Shell Joins 3D Printing Project for Repair of Undersea Pipelines
Shell is joining a joint industry project that is working to develop and test advanced 3D printing technologies to be used for ocean repairs of undersea assets. According to the partners in the project, it will be a “game-changing way of conducting subsea repairs,” with the potential to extend the lifetime of existing and future underwater assets. The project has achieved important milestones and expects to deploy by 2024.
The project was launched in 2021, led by Kongsberg Ferrotech, a Norwegian company that offers robotic services for inspection, repair, and maintenance of underwater installations across the energy and maritime sector, along with Equinor, Gassco, and SINTEF. The joint industry collaboration is supported by the Research Council of Norway. The companies said that they believe combining 3D printing with Kongsberg Ferrotech’s robot will open new possibilities for subsea repairs and modifications.
“When we discovered this joint industry project, we realized that the repair methods have many applications within Shell’s global operations,” said Angeline Goh, 3D Printing Technology Manager for Shell. “The technology is of great interest to Shell and fits nicely into our portfolio of advanced technology for subsea robotics and 3D printing.”
The project is developing advanced 3D printing technologies for metal-to-metal repairs of underwater assets. They highlight that additive manufacturing (3D printing) is expected to have great financial and environmental benefits for installed as well as future subsea assets. 3D printing also meets the main criteria for sustainability, to reduce, reuse, and recycle.
In the repair process, a dry environment is created to offer high-quality repairs without disrupting ongoing operations. The technology is designed to conduct repairs and modifications of underwater assets including those used by the oil and gas industry, hydrogen transmission grids, wind farms, or transmission cables.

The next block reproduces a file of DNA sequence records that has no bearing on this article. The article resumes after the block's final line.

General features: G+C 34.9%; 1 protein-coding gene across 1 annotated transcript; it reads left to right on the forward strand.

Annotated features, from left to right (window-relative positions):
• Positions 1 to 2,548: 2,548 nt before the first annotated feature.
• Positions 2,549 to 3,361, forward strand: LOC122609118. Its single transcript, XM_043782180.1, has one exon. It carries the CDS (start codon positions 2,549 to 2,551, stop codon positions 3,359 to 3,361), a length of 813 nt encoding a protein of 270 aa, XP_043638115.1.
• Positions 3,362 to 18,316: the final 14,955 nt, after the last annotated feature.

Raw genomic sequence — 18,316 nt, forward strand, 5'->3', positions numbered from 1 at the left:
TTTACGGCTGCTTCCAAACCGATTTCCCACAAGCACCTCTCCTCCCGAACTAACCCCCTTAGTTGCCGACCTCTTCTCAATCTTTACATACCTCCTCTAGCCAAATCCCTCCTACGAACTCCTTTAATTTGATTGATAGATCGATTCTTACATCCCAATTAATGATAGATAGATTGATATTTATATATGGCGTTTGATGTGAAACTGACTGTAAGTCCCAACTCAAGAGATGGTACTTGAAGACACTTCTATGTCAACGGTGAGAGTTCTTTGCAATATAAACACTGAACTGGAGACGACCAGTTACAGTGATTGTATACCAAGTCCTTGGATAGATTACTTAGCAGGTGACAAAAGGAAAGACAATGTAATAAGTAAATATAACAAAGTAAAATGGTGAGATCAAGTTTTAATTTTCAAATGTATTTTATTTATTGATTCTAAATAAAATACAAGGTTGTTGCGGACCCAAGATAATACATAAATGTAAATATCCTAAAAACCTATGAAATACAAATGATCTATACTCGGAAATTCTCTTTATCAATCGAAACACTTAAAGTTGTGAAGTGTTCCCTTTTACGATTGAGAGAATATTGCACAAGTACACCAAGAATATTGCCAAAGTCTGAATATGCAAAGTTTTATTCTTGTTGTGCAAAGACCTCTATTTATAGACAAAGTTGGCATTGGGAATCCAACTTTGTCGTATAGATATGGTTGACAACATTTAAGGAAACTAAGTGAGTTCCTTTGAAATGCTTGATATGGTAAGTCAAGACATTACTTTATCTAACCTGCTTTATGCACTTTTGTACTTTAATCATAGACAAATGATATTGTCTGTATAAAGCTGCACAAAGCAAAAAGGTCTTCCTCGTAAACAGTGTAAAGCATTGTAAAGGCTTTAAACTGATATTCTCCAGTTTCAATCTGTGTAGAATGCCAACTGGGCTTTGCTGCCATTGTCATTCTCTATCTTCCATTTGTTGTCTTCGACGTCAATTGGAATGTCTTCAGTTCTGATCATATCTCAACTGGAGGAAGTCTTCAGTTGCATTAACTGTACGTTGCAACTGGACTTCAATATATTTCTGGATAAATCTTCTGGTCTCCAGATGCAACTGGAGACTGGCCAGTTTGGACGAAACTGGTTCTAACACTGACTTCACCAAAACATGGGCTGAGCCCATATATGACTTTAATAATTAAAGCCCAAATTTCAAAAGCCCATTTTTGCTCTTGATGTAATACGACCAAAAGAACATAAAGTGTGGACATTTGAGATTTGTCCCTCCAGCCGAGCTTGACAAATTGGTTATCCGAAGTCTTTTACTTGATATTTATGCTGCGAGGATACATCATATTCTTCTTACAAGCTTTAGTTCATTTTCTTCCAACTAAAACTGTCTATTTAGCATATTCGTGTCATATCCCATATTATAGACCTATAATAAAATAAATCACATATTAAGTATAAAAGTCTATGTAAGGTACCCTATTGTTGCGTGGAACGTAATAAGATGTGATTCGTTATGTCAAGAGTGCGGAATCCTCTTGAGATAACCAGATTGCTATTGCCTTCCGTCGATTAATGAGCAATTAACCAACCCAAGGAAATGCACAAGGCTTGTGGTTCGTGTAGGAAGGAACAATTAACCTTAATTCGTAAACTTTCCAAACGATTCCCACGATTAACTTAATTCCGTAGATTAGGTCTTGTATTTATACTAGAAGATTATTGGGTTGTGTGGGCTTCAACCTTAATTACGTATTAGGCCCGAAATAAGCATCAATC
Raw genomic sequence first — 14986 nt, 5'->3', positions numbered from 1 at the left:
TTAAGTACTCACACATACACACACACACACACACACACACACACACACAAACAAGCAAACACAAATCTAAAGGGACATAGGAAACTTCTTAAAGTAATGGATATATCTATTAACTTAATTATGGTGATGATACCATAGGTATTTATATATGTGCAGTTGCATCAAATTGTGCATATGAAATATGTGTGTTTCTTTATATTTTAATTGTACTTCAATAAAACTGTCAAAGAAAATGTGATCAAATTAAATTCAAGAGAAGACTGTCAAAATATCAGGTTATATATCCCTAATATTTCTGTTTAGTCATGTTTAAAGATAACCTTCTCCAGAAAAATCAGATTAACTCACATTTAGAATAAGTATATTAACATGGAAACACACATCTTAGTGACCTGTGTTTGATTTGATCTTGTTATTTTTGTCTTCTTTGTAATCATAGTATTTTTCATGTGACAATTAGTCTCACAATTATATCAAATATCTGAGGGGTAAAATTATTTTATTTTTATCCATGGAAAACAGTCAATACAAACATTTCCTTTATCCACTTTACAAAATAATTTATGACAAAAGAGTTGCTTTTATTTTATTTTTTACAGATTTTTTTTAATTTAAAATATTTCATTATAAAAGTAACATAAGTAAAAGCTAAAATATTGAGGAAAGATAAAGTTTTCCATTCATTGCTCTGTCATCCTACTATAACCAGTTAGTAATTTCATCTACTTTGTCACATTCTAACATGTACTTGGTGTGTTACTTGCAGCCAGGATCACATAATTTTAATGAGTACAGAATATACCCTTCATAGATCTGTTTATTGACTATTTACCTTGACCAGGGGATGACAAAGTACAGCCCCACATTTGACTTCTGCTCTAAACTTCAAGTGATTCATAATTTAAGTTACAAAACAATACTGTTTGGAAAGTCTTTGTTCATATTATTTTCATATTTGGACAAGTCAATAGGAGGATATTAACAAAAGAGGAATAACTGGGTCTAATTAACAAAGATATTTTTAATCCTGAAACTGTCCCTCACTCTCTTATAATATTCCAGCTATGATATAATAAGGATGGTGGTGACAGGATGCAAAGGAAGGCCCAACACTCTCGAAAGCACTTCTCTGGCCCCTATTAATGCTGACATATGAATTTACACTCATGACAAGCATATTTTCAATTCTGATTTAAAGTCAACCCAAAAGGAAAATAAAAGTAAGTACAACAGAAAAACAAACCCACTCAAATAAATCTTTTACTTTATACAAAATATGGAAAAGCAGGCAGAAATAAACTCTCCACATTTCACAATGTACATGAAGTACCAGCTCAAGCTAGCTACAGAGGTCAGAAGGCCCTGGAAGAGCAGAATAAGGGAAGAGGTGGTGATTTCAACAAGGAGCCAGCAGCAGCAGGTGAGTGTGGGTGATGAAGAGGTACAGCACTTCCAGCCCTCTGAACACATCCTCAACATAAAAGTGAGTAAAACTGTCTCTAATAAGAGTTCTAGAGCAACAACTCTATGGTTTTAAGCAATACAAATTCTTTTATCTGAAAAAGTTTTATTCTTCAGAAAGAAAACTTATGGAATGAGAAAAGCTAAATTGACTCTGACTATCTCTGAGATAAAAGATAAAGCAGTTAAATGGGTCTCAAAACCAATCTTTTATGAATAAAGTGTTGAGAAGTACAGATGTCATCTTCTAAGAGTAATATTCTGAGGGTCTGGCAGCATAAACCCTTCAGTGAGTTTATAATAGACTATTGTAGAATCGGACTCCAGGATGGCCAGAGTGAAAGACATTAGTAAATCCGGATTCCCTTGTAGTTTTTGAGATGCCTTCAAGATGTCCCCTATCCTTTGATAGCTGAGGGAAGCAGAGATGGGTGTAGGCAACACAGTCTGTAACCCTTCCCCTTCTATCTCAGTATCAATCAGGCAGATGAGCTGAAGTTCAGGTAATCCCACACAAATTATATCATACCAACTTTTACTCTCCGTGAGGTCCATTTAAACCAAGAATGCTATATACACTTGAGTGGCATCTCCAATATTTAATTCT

The project has identified several applications such as the repair of cracks, dents, and the replacement of lost materials where the technology will be very beneficial compared to traditional methods. The project is currently in the process of qualifying the 3D printing technology for cracks and dents.
3D printing technology under development to repair subsea assets in place (Kongsberg Ferrortech)
“Together with our partners we’re now preparing for the world’s first test of 3D printing repairs in demanding ocean spaces,” says Torgeir Bræin, CTO at Kongsberg Ferrotech. “With another global partner onboard, we’re able to adapt our technology towards a large global market.”
Kongsberg Ferrotech will integrate 3D printing technology with its Inspection, Repair, and Maintenance (IMR) robots. The company working with Rovula, a platform for subsea inspections, recently carried out the world’s first robotic composite repair on a producing subsea pipeline. The robot, called Nautilus, was deployed near Bangkok of a pipeline operated by Thailand’s national natural gas transmission company PTTEP.
Nautilus is equipped with various inspection and repair tools which makes it possible to conduct an inspection, repair, and maintenance without remotely operated vehicles, divers, and other vessel-supported equipment. Kongsberg Ferrotech reports in a single dive the system can remove existing corrosion coating, conduct defect sizing, surface preparation, coating, leak sealing, and structural strengthening using carbon fiber.
Traditionally, skilled divers must board a pressurized submarine diving deep under the sea to perform these tasks. The partners also said that the robot also reduces the possibility of mistakes that can cause accidents or cracks and damage to a pipeline.